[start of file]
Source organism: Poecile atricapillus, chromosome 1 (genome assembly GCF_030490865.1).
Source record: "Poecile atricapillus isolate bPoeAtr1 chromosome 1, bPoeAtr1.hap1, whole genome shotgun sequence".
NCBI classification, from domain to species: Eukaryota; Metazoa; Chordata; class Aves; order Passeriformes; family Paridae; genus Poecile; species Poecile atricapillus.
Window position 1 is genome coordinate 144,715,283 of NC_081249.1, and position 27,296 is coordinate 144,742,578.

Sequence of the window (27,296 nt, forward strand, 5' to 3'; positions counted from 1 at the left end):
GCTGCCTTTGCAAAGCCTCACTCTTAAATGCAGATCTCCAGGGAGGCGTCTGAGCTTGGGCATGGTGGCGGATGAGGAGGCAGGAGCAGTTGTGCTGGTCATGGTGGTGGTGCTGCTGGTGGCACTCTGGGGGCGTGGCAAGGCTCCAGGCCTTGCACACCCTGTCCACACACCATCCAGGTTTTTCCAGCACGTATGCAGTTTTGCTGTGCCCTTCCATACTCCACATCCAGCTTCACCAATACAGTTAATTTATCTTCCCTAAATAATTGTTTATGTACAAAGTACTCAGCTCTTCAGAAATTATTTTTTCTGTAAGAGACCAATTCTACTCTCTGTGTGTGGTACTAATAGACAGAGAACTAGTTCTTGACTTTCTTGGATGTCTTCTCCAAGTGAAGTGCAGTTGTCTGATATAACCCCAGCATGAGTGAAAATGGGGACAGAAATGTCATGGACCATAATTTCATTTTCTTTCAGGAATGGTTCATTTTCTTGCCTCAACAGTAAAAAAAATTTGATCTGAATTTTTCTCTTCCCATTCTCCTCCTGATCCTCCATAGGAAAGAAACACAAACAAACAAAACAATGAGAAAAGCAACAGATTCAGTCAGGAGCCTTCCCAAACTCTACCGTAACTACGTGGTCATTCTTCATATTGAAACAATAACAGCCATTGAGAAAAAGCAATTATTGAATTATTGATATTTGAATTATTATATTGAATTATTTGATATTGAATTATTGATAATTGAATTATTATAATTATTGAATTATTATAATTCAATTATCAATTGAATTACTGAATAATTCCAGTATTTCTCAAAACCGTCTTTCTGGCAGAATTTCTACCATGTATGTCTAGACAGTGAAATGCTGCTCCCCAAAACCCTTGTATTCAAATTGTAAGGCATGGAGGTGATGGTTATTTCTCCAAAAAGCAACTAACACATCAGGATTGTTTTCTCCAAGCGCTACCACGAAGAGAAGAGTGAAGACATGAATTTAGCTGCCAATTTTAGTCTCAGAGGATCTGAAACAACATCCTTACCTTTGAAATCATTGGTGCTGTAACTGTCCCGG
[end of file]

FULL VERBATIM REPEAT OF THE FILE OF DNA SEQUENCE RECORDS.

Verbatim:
Source organism: Poecile atricapillus, chromosome 1 (genome assembly GCF_030490865.1).
Source record: "Poecile atricapillus isolate bPoeAtr1 chromosome 1, bPoeAtr1.hap1, whole genome shotgun sequence".
NCBI classification, from domain to species: Eukaryota; Metazoa; Chordata; class Aves; order Passeriformes; family Paridae; genus Poecile; species Poecile atricapillus.
Window position 1 is genome coordinate 144,715,283 of NC_081249.1, and position 27,296 is coordinate 144,742,578.

Sequence of the window (27,296 nt, forward strand, 5' to 3'; positions counted from 1 at the left end):
GCTGCCTTTGCAAAGCCTCACTCTTAAATGCAGATCTCCAGGGAGGCGTCTGAGCTTGGGCATGGTGGCGGATGAGGAGGCAGGAGCAGTTGTGCTGGTCATGGTGGTGGTGCTGCTGGTGGCACTCTGGGGGCGTGGCAAGGCTCCAGGCCTTGCACACCCTGTCCACACACCATCCAGGTTTTTCCAGCACGTATGCAGTTTTGCTGTGCCCTTCCATACTCCACATCCAGCTTCACCAATACAGTTAATTTATCTTCCCTAAATAATTGTTTATGTACAAAGTACTCAGCTCTTCAGAAATTATTTTTTCTGTAAGAGACCAATTCTACTCTCTGTGTGTGGTACTAATAGACAGAGAACTAGTTCTTGACTTTCTTGGATGTCTTCTCCAAGTGAAGTGCAGTTGTCTGATATAACCCCAGCATGAGTGAAAATGGGGACAGAAATGTCATGGACCATAATTTCATTTTCTTTCAGGAATGGTTCATTTTCTTGCCTCAACAGTAAAAAAAATTTGATCTGAATTTTTCTCTTCCCATTCTCCTCCTGATCCTCCATAGGAAAGAAACACAAACAAACAAAACAATGAGAAAAGCAACAGATTCAGTCAGGAGCCTTCCCAAACTCTACCGTAACTACGTGGTCATTCTTCATATTGAAACAATAACAGCCATTGAGAAAAAGCAATTATTGAATTATTGATATTTGAATTATTATATTGAATTATTTGATATTGAATTATTGATAATTGAATTATTATAATTATTGAATTATTATAATTCAATTATCAATTGAATTACTGAATAATTCCAGTATTTCTCAAAACCGTCTTTCTGGCAGAATTTCTACCATGTATGTCTAGACAGTGAAATGCTGCTCCCCAAAACCCTTGTATTCAAATTGTAAGGCATGGAGGTGATGGTTATTTCTCCAAAAAGCAACTAACACATCAGGATTGTTTTCTCCAAGCGCTACCACGAAGAGAAGAGTGAAGACATGAATTTAGCTGCCAATTTTAGTCTCAGAGGATCTGAAACAACATCCTTACCTTTGAAATCATTGGTGCTGTAACTGTCCCGG